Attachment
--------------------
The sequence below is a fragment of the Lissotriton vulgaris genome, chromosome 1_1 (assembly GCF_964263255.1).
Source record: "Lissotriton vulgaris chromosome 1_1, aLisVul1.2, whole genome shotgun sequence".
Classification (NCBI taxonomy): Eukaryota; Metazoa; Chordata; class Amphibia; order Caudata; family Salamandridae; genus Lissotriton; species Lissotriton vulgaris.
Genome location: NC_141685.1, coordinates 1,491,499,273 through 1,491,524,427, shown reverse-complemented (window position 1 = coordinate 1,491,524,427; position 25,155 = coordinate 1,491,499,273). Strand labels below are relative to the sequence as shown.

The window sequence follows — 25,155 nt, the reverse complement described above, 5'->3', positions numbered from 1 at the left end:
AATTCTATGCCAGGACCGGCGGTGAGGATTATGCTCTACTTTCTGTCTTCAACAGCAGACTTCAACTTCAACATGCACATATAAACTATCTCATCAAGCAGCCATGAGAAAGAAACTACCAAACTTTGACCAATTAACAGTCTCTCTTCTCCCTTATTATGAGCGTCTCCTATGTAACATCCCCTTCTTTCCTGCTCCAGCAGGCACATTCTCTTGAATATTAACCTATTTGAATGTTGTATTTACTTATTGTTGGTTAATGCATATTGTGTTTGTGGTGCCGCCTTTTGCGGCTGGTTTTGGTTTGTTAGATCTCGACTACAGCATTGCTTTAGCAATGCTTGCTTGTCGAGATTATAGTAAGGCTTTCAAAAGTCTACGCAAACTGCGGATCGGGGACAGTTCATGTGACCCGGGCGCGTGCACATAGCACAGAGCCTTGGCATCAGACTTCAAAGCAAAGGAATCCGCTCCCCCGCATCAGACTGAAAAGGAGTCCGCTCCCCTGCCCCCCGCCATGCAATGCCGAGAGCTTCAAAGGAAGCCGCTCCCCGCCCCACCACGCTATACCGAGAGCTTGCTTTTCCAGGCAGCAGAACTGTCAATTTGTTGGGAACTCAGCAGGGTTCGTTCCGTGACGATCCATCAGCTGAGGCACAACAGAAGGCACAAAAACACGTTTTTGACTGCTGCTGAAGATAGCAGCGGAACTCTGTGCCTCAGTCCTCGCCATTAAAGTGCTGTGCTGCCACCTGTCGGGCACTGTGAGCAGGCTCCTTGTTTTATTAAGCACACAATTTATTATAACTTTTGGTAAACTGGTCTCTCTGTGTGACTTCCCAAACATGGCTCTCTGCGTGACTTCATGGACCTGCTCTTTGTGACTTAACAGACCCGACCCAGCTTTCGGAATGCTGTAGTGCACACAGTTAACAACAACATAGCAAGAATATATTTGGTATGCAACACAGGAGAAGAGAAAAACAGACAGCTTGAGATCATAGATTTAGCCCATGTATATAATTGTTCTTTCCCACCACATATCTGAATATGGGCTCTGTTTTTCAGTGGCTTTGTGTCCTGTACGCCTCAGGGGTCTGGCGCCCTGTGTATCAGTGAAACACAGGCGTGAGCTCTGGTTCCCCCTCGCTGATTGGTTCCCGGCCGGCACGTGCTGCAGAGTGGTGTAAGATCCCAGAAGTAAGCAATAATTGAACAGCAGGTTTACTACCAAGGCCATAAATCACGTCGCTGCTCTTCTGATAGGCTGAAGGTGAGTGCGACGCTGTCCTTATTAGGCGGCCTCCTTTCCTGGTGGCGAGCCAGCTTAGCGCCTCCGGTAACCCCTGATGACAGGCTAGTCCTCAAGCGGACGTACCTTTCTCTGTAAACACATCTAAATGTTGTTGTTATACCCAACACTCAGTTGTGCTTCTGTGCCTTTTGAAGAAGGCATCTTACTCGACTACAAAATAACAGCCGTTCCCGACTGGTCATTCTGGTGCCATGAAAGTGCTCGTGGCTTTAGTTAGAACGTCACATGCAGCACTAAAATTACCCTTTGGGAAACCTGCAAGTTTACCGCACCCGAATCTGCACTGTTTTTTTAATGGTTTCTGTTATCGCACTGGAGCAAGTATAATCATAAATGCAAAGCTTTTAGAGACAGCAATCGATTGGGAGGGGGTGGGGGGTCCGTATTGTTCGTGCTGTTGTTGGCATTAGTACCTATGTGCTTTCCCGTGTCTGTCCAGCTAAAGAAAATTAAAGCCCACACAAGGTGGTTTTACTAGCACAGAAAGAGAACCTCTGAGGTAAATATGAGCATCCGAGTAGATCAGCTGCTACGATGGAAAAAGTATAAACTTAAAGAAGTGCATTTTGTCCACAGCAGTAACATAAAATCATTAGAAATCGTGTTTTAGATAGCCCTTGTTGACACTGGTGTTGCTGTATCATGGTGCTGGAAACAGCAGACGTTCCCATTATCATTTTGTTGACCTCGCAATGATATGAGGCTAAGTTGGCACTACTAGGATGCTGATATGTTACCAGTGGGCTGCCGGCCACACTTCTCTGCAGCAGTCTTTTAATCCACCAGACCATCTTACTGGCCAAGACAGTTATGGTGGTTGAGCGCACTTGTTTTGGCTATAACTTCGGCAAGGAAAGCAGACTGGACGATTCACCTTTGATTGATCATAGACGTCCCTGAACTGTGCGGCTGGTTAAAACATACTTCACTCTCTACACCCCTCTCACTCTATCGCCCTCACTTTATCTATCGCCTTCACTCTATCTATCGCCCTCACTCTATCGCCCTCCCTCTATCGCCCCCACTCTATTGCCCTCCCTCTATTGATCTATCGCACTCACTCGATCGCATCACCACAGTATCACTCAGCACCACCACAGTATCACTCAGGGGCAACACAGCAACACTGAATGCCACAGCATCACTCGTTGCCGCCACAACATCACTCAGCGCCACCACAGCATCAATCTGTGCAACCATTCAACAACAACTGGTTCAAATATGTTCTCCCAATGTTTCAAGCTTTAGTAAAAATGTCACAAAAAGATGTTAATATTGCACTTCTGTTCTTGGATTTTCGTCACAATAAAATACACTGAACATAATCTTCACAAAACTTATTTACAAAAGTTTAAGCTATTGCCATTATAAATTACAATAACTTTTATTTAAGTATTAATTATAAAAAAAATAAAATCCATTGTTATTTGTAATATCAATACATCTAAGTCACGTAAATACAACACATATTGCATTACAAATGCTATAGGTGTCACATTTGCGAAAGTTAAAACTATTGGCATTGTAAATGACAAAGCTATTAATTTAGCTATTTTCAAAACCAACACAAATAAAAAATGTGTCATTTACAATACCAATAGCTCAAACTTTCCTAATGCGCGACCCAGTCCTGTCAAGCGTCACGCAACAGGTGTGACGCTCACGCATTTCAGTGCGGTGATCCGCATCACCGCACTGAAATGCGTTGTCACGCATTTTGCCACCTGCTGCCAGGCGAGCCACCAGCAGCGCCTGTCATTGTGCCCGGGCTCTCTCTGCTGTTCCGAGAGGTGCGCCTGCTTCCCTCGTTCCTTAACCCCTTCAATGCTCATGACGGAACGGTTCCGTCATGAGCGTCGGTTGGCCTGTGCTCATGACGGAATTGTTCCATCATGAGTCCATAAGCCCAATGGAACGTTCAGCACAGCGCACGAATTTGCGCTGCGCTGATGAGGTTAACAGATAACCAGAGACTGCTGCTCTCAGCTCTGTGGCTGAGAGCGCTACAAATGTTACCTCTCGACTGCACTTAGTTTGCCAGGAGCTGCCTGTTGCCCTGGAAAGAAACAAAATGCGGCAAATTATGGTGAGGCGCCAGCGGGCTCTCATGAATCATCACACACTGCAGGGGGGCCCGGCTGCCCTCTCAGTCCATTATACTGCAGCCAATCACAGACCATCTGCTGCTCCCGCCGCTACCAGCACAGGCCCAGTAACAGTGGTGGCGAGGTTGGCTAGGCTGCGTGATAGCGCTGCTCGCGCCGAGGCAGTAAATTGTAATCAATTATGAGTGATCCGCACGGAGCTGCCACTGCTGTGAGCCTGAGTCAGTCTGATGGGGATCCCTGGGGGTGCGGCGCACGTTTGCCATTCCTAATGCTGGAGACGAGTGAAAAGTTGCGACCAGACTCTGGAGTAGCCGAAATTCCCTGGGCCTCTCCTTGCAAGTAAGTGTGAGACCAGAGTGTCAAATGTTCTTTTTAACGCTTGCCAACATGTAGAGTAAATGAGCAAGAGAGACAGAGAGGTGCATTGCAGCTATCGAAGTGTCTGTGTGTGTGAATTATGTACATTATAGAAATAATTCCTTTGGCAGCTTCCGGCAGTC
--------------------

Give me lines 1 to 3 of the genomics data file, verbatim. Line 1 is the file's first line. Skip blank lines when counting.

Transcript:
The sequence below is a fragment of the Lissotriton vulgaris genome, chromosome 1_1 (assembly GCF_964263255.1).
Source record: "Lissotriton vulgaris chromosome 1_1, aLisVul1.2, whole genome shotgun sequence".
Classification (NCBI taxonomy): Eukaryota; Metazoa; Chordata; class Amphibia; order Caudata; family Salamandridae; genus Lissotriton; species Lissotriton vulgaris.